British Columbia — and Vancouver, in particular — is the centre of the national crisis even though it has long been the testing ground for harm-reduction strategies that have included free needles, supervised injection sites and opioid replacement therapies including methadone, Suboxone and, more recently, pharmaceutical grade heroin.

B.C. has led Canada in getting free naloxone — the antidote for opioid overdoses — into the hands of emergency responders and users. It has set up free drug-testing sites.

Earlier this year, the City of Vancouver funded an expansion of a pilot project to provide pharmaceutical-grade heroin to users on the Downtown Eastside. Soon, addicts may be able to get their daily dose from vending machines.

Yet, the number of the dead hasn’t decreased, it’s only plateaued.

Also unchanged are the characteristics of the majority who died. Men aged 30 to 59 made up 80 per cent of the dead. Of those who died, 86 per cent were at home alone. Four out of every five had contact with the health care system within a year of their deaths, with 45 per cent reporting having pain. Of those dead men, 44 per cent were employed in the trades, transport or service industries.

But Vancouver is unique. It has the highest rate of overdose deaths and those deaths are concentrated in the Downtown Eastside in the low-barrier shelters, supportive housing units and SRO rooming houses that exist cheek-by-jowl with supervised injection sites, naloxone stations and testing sites.

Heading into the fourth year of a public health emergency, politicians need to set a new course.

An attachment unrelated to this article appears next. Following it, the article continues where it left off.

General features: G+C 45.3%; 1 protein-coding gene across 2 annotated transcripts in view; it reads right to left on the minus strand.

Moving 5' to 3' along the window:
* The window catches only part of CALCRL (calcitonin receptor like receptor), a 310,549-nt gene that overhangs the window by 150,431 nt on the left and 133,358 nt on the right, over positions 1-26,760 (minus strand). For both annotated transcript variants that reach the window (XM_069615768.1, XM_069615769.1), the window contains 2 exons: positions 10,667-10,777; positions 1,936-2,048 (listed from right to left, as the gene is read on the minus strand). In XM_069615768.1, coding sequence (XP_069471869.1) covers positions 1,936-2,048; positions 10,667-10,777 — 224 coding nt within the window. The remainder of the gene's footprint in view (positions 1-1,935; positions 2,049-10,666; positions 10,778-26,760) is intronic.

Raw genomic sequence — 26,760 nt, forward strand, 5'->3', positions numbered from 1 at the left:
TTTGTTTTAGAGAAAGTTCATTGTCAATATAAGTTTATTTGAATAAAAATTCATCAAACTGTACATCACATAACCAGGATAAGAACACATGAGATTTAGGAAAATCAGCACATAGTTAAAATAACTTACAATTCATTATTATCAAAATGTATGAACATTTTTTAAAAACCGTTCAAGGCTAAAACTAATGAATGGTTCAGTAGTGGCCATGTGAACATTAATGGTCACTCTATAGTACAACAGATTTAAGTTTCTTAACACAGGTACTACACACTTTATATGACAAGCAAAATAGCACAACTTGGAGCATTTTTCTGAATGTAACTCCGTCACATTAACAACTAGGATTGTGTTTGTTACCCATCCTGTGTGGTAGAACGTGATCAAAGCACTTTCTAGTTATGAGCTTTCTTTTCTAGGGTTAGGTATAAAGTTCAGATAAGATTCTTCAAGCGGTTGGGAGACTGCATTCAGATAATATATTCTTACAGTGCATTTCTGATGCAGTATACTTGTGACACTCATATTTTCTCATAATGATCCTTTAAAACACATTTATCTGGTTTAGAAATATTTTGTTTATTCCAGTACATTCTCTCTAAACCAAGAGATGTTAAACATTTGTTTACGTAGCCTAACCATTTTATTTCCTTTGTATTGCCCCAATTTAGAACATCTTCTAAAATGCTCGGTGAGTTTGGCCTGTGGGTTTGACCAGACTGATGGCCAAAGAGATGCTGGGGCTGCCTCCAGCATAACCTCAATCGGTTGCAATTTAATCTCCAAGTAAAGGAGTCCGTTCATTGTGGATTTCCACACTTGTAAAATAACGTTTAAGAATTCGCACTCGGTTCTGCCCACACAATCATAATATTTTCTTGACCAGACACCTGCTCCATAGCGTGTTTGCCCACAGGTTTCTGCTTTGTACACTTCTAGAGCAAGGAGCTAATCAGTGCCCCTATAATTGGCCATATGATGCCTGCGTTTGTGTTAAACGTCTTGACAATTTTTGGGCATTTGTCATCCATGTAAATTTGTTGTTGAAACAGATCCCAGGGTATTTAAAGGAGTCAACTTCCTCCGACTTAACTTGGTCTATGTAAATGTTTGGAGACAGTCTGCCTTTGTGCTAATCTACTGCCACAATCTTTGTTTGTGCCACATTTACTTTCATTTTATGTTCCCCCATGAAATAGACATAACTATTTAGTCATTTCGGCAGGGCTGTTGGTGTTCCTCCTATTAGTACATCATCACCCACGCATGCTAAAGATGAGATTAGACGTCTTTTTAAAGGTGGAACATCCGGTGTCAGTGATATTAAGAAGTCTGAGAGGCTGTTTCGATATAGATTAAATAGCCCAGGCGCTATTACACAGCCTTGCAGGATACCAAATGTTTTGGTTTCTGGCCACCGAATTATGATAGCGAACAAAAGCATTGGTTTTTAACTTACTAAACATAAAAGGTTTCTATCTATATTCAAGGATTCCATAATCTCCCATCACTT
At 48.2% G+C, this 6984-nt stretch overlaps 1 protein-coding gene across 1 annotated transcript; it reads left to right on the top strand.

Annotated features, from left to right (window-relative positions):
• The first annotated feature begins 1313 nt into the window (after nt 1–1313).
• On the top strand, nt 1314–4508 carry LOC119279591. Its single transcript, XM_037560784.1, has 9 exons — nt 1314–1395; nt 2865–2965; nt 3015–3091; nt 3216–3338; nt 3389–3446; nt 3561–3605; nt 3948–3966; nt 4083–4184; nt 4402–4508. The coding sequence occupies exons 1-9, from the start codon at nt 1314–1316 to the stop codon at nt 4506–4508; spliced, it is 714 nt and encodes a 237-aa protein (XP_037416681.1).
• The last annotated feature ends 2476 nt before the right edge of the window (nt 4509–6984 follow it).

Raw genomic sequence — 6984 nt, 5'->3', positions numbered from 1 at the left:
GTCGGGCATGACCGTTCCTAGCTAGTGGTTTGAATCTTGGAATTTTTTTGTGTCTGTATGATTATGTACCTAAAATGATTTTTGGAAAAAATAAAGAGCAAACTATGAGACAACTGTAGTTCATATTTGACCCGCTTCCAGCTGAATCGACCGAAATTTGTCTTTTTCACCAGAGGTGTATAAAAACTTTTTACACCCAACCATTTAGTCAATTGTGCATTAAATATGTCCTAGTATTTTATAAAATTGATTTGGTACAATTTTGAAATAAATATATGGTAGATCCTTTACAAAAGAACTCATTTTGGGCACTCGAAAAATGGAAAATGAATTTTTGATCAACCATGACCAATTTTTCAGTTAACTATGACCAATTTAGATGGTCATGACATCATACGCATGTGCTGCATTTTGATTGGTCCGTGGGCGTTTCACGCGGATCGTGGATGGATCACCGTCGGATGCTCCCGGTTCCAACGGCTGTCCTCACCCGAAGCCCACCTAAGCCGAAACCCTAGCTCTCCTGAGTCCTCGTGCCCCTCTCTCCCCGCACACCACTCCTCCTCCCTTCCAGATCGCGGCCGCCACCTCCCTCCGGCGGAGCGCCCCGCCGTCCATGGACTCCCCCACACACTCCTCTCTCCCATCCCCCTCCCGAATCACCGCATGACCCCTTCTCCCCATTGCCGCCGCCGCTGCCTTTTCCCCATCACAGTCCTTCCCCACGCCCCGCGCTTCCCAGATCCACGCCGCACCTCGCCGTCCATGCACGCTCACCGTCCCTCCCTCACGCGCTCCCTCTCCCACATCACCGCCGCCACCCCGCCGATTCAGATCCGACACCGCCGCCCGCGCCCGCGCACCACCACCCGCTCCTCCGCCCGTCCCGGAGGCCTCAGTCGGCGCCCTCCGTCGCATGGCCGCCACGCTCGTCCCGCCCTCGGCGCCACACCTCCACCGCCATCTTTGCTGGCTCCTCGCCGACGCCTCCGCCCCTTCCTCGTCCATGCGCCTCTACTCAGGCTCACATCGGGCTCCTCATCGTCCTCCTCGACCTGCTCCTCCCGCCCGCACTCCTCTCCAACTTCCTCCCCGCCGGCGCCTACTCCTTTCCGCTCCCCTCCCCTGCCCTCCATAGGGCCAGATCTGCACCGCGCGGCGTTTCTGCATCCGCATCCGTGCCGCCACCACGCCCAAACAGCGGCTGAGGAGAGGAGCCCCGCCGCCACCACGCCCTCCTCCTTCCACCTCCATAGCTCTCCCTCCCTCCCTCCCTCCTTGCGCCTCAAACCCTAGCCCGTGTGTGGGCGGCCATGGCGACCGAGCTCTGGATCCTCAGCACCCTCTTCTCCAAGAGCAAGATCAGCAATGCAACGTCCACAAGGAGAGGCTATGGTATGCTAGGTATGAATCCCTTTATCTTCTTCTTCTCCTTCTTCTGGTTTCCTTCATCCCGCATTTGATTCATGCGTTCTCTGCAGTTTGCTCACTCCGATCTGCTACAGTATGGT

The course that Dr. Bonnie Henry, B.C.’s chief medical health officer, plans to recommend is even more harm reduction. She said it will include “de facto decriminalization,” more pharmaceutical grade heroin, more drug testing sites, more Suboxone, more naloxone, more supervised injection sites.

On Thursday, Henry did admit that her plan will require that she “evaluate it effectively so that there are not unintended consequences.”

Chief among those unintended consequences is that if British Columbia goes it alone, it would be at risk of becoming even more of a magnet for users from across Canada, even from other countries. What drug user, let alone addict, could resist the allure of free, pharmaceutical grade drugs?

There is also a financial risk to going it alone. Last year, British Columbians’ bill for methadone and Suboxone was $90 million. The number of people on the opioid replacement therapy had risen to 22,012 people from 11,377 in 2009 and is predicted to double again by 2020-21.